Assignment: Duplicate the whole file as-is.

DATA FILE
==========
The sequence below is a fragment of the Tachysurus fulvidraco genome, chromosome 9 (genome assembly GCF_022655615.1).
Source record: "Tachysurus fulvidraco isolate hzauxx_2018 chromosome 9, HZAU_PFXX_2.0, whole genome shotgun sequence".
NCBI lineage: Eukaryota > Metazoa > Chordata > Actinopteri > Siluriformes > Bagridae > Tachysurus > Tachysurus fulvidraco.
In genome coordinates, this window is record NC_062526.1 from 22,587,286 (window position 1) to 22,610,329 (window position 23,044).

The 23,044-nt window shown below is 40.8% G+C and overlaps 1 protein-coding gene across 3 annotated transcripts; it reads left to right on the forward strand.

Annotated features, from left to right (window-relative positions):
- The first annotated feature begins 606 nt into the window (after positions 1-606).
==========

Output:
The sequence below is a fragment of the Tachysurus fulvidraco genome, chromosome 9 (genome assembly GCF_022655615.1).
Source record: "Tachysurus fulvidraco isolate hzauxx_2018 chromosome 9, HZAU_PFXX_2.0, whole genome shotgun sequence".
NCBI lineage: Eukaryota > Metazoa > Chordata > Actinopteri > Siluriformes > Bagridae > Tachysurus > Tachysurus fulvidraco.
In genome coordinates, this window is record NC_062526.1 from 22,587,286 (window position 1) to 22,610,329 (window position 23,044).

The 23,044-nt window shown below is 40.8% G+C and overlaps 1 protein-coding gene across 3 annotated transcripts; it reads left to right on the forward strand.

Annotated features, from left to right (window-relative positions):
- The first annotated feature begins 606 nt into the window (after positions 1-606).